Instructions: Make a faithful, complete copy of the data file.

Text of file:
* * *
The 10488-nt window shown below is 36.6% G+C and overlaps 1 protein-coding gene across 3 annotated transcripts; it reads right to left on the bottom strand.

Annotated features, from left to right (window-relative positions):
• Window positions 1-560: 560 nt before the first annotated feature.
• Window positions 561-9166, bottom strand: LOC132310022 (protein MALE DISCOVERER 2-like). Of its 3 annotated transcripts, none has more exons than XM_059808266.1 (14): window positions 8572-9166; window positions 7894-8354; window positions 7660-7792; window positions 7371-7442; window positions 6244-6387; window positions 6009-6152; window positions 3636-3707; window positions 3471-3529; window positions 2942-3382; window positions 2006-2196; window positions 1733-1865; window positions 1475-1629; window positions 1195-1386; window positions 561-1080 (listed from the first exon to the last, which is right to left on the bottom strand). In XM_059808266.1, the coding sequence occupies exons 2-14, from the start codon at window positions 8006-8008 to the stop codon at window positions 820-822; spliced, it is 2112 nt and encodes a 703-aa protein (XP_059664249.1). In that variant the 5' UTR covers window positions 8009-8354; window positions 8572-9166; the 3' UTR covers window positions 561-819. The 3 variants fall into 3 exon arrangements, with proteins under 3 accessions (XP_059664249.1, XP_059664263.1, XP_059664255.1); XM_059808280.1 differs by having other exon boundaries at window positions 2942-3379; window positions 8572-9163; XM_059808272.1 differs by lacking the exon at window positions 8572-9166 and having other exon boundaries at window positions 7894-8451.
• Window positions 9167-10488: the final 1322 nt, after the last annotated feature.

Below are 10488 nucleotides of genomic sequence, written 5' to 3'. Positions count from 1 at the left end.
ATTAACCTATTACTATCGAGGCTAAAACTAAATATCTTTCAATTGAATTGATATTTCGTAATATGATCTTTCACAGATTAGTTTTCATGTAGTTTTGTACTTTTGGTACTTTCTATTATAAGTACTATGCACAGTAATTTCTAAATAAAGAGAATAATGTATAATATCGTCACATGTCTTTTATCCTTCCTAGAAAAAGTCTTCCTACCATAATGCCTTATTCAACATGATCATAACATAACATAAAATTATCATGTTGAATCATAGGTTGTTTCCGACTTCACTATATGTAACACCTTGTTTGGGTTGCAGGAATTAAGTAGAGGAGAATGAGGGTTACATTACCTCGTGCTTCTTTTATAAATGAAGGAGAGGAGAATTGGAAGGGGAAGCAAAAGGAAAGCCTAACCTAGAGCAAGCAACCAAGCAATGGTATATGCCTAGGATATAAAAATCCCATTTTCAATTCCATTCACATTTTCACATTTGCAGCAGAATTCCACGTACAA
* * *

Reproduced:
The 10488-nt window shown below is 36.6% G+C and overlaps 1 protein-coding gene across 3 annotated transcripts; it reads right to left on the bottom strand.

Annotated features, from left to right (window-relative positions):
• Window positions 1-560: 560 nt before the first annotated feature.
• Window positions 561-9166, bottom strand: LOC132310022 (protein MALE DISCOVERER 2-like). Of its 3 annotated transcripts, none has more exons than XM_059808266.1 (14): window positions 8572-9166; window positions 7894-8354; window positions 7660-7792; window positions 7371-7442; window positions 6244-6387; window positions 6009-6152; window positions 3636-3707; window positions 3471-3529; window positions 2942-3382; window positions 2006-2196; window positions 1733-1865; window positions 1475-1629; window positions 1195-1386; window positions 561-1080 (listed from the first exon to the last, which is right to left on the bottom strand). In XM_059808266.1, the coding sequence occupies exons 2-14, from the start codon at window positions 8006-8008 to the stop codon at window positions 820-822; spliced, it is 2112 nt and encodes a 703-aa protein (XP_059664249.1). In that variant the 5' UTR covers window positions 8009-8354; window positions 8572-9166; the 3' UTR covers window positions 561-819. The 3 variants fall into 3 exon arrangements, with proteins under 3 accessions (XP_059664249.1, XP_059664263.1, XP_059664255.1); XM_059808280.1 differs by having other exon boundaries at window positions 2942-3379; window positions 8572-9163; XM_059808272.1 differs by lacking the exon at window positions 8572-9166 and having other exon boundaries at window positions 7894-8451.
• Window positions 9167-10488: the final 1322 nt, after the last annotated feature.

Below are 10488 nucleotides of genomic sequence, written 5' to 3'. Positions count from 1 at the left end.
ATTAACCTATTACTATCGAGGCTAAAACTAAATATCTTTCAATTGAATTGATATTTCGTAATATGATCTTTCACAGATTAGTTTTCATGTAGTTTTGTACTTTTGGTACTTTCTATTATAAGTACTATGCACAGTAATTTCTAAATAAAGAGAATAATGTATAATATCGTCACATGTCTTTTATCCTTCCTAGAAAAAGTCTTCCTACCATAATGCCTTATTCAACATGATCATAACATAACATAAAATTATCATGTTGAATCATAGGTTGTTTCCGACTTCACTATATGTAACACCTTGTTTGGGTTGCAGGAATTAAGTAGAGGAGAATGAGGGTTACATTACCTCGTGCTTCTTTTATAAATGAAGGAGAGGAGAATTGGAAGGGGAAGCAAAAGGAAAGCCTAACCTAGAGCAAGCAACCAAGCAATGGTATATGCCTAGGATATAAAAATCCCATTTTCAATTCCATTCACATTTTCACATTTGCAGCAGAATTCCACGTACAA